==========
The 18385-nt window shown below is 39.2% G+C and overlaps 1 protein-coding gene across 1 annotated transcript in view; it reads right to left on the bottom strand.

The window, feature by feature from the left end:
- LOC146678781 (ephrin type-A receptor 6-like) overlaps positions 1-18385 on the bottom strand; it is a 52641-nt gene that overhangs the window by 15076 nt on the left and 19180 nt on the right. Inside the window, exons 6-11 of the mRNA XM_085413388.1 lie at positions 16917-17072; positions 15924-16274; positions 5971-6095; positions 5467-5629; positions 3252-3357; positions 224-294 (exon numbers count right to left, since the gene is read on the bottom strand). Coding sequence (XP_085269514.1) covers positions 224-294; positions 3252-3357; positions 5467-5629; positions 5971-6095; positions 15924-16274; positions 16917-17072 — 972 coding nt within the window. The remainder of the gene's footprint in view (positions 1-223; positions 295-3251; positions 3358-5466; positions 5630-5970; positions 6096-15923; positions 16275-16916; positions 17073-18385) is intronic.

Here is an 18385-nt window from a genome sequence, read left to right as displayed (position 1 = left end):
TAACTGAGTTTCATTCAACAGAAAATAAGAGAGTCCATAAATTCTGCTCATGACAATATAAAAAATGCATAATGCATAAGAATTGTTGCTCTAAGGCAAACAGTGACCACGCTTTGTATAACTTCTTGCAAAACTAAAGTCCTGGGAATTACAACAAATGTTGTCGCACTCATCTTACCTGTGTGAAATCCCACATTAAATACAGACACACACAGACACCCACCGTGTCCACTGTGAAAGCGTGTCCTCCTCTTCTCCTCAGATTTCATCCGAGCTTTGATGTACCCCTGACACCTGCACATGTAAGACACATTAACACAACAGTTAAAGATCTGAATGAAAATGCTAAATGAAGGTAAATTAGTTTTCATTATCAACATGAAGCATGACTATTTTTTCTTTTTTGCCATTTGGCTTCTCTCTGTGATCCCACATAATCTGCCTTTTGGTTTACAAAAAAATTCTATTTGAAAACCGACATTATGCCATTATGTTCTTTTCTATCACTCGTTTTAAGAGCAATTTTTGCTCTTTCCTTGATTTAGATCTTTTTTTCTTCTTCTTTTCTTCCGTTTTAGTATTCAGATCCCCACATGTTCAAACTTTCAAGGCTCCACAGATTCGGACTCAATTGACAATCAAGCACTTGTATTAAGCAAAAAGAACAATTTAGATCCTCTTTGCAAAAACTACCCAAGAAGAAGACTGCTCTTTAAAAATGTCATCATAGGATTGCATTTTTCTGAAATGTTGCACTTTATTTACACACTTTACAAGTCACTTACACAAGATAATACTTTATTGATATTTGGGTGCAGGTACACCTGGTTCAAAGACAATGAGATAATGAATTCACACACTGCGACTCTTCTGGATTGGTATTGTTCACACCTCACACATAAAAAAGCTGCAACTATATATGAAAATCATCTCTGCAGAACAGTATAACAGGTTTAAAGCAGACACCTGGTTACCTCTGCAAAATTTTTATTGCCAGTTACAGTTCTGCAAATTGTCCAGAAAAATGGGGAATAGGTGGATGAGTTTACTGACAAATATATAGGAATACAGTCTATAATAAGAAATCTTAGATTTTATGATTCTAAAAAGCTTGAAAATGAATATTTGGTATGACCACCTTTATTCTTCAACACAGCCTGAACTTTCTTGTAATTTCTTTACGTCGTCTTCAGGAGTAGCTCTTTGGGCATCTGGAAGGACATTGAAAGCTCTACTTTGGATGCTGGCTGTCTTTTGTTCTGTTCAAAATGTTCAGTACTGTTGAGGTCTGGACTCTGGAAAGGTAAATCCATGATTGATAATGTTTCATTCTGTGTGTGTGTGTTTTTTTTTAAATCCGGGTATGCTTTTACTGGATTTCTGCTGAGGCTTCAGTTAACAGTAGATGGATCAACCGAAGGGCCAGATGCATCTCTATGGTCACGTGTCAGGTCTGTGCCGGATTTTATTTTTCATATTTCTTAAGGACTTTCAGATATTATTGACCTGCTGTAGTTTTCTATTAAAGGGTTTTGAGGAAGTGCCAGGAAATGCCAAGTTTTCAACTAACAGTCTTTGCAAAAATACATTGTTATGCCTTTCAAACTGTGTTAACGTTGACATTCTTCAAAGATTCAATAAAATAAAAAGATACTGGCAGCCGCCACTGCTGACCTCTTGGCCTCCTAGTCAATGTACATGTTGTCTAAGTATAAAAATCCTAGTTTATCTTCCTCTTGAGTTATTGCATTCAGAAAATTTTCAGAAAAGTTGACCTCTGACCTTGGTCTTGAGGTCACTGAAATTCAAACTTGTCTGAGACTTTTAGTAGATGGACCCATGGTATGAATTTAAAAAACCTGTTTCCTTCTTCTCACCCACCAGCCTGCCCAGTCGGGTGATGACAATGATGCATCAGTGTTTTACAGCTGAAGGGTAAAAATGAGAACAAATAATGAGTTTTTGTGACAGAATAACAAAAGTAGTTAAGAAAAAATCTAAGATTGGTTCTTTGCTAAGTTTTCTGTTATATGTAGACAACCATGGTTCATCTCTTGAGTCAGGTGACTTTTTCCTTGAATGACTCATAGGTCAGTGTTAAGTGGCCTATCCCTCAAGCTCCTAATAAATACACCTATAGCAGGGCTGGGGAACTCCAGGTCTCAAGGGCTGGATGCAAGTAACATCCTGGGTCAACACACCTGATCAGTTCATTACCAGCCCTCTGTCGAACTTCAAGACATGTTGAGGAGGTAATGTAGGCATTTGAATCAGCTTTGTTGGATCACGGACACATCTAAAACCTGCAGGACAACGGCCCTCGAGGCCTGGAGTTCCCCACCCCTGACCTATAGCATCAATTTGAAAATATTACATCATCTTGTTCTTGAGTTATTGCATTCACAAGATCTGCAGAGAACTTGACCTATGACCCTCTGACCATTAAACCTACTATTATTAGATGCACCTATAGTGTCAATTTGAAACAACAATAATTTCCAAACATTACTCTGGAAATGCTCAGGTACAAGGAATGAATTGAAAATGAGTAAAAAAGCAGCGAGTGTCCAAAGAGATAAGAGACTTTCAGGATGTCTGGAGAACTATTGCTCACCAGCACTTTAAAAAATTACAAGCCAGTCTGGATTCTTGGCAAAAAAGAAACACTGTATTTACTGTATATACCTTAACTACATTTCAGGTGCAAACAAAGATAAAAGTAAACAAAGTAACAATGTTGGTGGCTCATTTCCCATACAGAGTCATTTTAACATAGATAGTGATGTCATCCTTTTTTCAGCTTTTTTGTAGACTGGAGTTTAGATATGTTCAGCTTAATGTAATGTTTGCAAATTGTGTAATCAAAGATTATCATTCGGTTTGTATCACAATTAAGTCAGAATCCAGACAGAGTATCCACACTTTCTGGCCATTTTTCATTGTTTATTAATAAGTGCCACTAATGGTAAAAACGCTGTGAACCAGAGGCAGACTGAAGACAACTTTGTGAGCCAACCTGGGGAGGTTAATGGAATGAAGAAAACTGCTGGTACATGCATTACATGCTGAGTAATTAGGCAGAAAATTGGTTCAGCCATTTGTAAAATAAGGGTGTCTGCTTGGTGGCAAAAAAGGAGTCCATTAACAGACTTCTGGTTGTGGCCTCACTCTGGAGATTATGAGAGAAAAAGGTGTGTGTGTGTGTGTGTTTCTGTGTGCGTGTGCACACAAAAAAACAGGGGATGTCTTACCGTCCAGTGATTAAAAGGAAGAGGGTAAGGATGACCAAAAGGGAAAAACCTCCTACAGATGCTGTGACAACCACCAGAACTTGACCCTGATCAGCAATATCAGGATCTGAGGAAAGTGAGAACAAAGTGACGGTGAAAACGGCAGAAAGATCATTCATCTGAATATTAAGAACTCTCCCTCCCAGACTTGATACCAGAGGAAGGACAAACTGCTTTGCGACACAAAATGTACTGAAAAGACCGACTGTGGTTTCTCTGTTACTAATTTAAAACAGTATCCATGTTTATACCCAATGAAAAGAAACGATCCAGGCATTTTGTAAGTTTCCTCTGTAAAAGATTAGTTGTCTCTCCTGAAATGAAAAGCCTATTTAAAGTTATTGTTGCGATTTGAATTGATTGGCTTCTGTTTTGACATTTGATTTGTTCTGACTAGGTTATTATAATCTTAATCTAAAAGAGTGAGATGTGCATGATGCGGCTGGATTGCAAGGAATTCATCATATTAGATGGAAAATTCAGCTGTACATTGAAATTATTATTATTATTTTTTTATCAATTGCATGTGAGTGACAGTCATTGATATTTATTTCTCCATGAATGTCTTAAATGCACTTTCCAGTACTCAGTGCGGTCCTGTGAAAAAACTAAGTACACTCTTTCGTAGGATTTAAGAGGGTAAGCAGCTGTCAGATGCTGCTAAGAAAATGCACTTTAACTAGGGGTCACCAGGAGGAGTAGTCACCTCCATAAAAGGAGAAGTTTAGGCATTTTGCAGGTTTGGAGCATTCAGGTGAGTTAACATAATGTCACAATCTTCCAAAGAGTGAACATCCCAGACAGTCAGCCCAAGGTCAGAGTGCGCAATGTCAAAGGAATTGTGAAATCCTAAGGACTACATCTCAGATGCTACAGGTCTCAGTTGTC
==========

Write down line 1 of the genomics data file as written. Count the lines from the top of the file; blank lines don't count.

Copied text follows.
The 18385-nt window shown below is 39.2% G+C and overlaps 1 protein-coding gene across 1 annotated transcript in view; it reads right to left on the bottom strand.